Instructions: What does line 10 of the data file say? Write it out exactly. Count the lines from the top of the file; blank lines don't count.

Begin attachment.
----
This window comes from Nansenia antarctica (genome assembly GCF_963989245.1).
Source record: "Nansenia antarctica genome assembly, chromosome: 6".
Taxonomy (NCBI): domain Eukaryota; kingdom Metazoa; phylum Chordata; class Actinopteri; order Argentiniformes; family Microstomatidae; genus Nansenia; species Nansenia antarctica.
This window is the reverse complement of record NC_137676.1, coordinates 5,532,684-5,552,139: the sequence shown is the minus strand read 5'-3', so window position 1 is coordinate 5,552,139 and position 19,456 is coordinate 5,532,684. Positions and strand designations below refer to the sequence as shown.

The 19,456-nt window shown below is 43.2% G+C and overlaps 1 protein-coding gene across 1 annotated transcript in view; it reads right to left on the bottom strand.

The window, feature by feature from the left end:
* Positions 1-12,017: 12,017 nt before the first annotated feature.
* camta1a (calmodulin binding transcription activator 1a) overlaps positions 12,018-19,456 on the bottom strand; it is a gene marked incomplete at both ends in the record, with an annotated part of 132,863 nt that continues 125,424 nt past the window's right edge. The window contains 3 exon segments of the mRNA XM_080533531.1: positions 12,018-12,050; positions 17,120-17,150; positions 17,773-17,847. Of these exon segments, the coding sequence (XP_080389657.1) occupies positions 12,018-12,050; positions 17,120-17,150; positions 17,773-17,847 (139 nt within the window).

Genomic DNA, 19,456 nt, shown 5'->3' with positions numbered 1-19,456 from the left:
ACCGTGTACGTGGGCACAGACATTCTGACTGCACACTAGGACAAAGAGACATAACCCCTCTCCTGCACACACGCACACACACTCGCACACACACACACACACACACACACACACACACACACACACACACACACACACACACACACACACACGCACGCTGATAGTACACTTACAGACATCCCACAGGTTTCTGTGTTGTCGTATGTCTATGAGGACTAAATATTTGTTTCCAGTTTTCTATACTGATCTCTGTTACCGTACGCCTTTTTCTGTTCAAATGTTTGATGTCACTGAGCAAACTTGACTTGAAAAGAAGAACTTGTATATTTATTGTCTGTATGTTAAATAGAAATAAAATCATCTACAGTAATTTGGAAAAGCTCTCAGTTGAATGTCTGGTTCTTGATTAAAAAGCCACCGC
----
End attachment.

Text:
ACCGTGTACGTGGGCACAGACATTCTGACTGCACACTAGGACAAAGAGACATAACCCCTCTCCTGCACACACGCACACACACTCGCACACACACACACACACACACACACACACACACACACACACACACACACACACACACACACACACACGCACGCTGATAGTACACTTACAGACATCCCACAGGTTTCTGTGTTGTCGTATGTCTATGAGGACTAAATATTTGTTTCCAGTTTTCTATACTGATCTCTGTTACCGTACGCCTTTTTCTGTTCAAATGTTTGATGTCACTGAGCAAACTTGACTTGAAAAGAAGAACTTGTATATTTATTGTCTGTATGTTAAATAGAAATAAAATCATCTACAGTAATTTGGAAAAGCTCTCAGTTGAATGTCTGGTTCTTGATTAAAAAGCCACCGC